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LEADING QUESTIONS: Council prez takes 11th-hour run at ban, redistricting

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Leading Questions

Welcome to the latest installment of “Leading Questions: Wisdom from the Corner Office,” in which IBJ sits down with central Indiana’s top bosses to talk shop about the latest developments in their industries and the habits that lead to success.

Next Monday should be a long night for the City-County Council as it tackles two traditionally contentious issues in the second-to-last meeting of the year. At the center of the action will be Ryan Vaughn, the outgoing council president who will introduce proposals for both issues: a broader smoking ban for the city’s public places and redrawn election districts. With Democrats set to take a 16-13 majority on the 29-member council next year, both of Vaughn’s proposals have been seen as attempts to fast-track Republican-led legislation to Mayor Greg Ballard’s desk and outflank the opposing party.



The final two council meetings of the year will cap an unusually busy two-year presidential term for Vaughn, who was the youngest-ever council president when he took office at the age of 31 in early 2010. Captaining the Republicans’ slim 15-14 majority, Vaughn shepherded councilors through several high-profile and controversial undertakings. They included:

— The $1.9 billion sale of the city’s water and sewer utilities to Citizens Energy Group, a local public charitable trust. The Council approved the deal, 19-10.

— Approving a 50-year deal to lease the city’s parking meters to the Dallas-based private firm Affiliated Computer Services Inc. The Council approved the deal, 15-14.

— Considering sweeping reforms to the Indianapolis Metropolitan Police Department, co-authored by Vaughn, after criticism surrounding its handling of a traffic fatality involving an allegedly intoxicated officer. Some have been enacted or adopted, such as seeking national accreditation for the department by 2014, and some are still being studied.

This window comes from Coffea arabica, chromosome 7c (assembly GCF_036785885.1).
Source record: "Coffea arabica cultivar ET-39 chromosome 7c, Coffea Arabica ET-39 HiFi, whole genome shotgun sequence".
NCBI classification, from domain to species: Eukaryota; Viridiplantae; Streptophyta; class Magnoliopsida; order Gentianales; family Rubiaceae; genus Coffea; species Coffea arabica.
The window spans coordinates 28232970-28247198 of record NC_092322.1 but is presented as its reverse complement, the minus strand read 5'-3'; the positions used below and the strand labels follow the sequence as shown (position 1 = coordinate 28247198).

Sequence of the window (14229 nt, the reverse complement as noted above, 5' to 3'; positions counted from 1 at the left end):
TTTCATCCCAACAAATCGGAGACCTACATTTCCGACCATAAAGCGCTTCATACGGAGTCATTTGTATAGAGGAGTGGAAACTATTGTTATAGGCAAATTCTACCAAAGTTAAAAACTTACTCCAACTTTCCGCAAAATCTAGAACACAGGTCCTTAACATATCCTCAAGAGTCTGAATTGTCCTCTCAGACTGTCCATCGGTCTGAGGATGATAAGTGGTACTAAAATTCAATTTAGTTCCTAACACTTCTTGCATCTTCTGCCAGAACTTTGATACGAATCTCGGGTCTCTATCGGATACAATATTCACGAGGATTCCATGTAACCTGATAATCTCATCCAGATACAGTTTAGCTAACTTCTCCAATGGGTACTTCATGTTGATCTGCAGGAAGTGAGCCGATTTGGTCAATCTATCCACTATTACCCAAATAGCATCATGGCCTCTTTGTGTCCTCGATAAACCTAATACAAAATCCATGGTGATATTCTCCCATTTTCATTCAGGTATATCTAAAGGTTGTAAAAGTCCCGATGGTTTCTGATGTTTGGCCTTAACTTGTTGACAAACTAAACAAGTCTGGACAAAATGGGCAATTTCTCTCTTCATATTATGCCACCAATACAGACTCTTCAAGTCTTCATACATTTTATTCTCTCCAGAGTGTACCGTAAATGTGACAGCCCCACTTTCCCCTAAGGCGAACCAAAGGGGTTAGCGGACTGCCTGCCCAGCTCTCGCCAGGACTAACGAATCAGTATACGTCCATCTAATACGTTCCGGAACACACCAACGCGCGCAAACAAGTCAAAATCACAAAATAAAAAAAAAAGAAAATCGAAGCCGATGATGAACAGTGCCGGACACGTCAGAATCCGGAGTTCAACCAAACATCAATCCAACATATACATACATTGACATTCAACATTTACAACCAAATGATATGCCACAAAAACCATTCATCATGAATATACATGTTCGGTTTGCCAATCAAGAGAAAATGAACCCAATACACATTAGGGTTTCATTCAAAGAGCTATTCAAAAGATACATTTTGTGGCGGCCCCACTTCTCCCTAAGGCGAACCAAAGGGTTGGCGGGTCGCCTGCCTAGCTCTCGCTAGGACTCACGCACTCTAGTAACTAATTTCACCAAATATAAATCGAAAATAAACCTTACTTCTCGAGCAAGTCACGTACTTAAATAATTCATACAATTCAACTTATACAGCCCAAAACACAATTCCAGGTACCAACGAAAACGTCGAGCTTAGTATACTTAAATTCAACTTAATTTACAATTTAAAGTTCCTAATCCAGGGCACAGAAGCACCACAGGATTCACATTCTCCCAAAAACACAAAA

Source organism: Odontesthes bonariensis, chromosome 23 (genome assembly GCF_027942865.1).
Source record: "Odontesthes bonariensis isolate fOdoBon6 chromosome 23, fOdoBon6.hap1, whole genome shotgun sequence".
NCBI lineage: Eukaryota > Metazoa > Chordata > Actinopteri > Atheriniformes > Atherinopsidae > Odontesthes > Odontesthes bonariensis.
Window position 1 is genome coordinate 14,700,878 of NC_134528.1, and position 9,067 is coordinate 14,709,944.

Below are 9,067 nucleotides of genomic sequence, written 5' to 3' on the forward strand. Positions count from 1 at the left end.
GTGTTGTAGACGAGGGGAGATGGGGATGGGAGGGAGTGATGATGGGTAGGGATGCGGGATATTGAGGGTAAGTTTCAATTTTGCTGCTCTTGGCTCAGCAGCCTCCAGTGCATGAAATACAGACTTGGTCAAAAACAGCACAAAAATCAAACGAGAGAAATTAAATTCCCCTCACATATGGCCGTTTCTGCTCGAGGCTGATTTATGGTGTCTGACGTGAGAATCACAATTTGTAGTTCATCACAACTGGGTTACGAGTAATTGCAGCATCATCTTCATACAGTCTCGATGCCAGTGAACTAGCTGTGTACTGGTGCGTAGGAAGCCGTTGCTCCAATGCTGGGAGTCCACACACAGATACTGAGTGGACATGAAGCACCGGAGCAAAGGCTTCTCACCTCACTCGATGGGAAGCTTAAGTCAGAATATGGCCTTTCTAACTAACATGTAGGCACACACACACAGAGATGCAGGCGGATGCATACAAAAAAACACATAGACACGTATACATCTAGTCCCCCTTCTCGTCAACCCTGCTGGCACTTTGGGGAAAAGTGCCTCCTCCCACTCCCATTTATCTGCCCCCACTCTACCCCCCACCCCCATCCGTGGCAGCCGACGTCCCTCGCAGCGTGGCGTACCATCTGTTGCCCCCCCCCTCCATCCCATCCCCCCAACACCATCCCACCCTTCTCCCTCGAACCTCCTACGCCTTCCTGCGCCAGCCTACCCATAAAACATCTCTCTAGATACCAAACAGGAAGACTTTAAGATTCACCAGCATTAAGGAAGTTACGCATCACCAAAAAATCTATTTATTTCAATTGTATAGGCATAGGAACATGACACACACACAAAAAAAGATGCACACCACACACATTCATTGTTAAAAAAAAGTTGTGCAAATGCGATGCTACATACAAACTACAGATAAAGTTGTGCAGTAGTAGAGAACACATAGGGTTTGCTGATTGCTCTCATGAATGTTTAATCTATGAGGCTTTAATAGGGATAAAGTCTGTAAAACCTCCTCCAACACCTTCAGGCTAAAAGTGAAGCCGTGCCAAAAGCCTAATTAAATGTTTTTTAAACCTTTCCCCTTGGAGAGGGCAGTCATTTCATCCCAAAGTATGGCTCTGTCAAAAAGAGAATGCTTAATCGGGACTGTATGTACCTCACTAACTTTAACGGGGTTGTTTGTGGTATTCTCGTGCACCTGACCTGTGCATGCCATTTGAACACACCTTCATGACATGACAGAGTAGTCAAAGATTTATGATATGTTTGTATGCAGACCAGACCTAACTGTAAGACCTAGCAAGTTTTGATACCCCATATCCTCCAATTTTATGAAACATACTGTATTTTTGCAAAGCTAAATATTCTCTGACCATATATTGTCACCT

“I’m very results-oriented. We had some major things we needed to get done, and did get done, in the last two years,” Vaughn said. “My style has been to be as inclusive as possible, so that we can really eliminate the hurdles that lie in front of us beforehand.”

In the video at top, Vaughn discusses lessons and strategies learned over his five-year tenure on the council. (He was reelected in November, and will remain the representative for District 3 after stepping down as president.) He extols the value of listening, learned over a nine-week period in which he nursed a ruptured vocal cord and was unable to speak.

In the videos below, Vaughn discusses the two hot-button issues to be considered in December.  He has resurrected the push for a more inclusive smoking ban in public places than the one currently in place. The council tabled a similar proposal in late 2009 after a protracted battle to get the required 15 votes. The new proposal, which includes bars and some nightclubs but carves out several exemptions, has some urgency for Republicans in light of an even more restrictive proposal expected from Democrats next year.

“I’m fond of the phrase, ‘Leadership is seeing opportunity in its biggest context,’” Vaughn said. “I took the opportunity, knowing that their ban might be so strict that the mayor wouldn’t be inclined to sign it, to introduce something the mayor would sign, and that some of my caucus members would be inclined to support, even though they didn’t support it last time.”



In August, Vaughn hired Republican attorney David Brooks to redraw voting precinct boundaries in Marion County, as required by state law by the end of the year, but then to also redraw the county’s 25 council election districts. (Redistricting taking into account 2010 census numbers is required by the end of 2012.) Planning to introduce the redistricting proposal on Monday, Vaughn and the lame-duck Republicans could conceivably approve the districts before the end of the year (although Vaughn pledges that he’d allow more time for investigation and discussion if needed or demanded by the public).

Democrats say Vaughn exceeded his bounds in hiring Brooks, entering into the contract illegally when reprecincting is the mayor’s responsibility. They also have posited that money could be saved by bidding out the work or turning it over to city or state staffers. Councilor Angela Mansfield has introduced proposals to cancel the contract and to both censure and remove Vaughn as president.

In the video below, Vaughn responds to the various claims. He believes that he likely saved money by combining reprecincting and redistricting under one $225,000 contract, and that the redrawn districts provide an equal number of safe havens for both parties, as well as several competitive districts.





 

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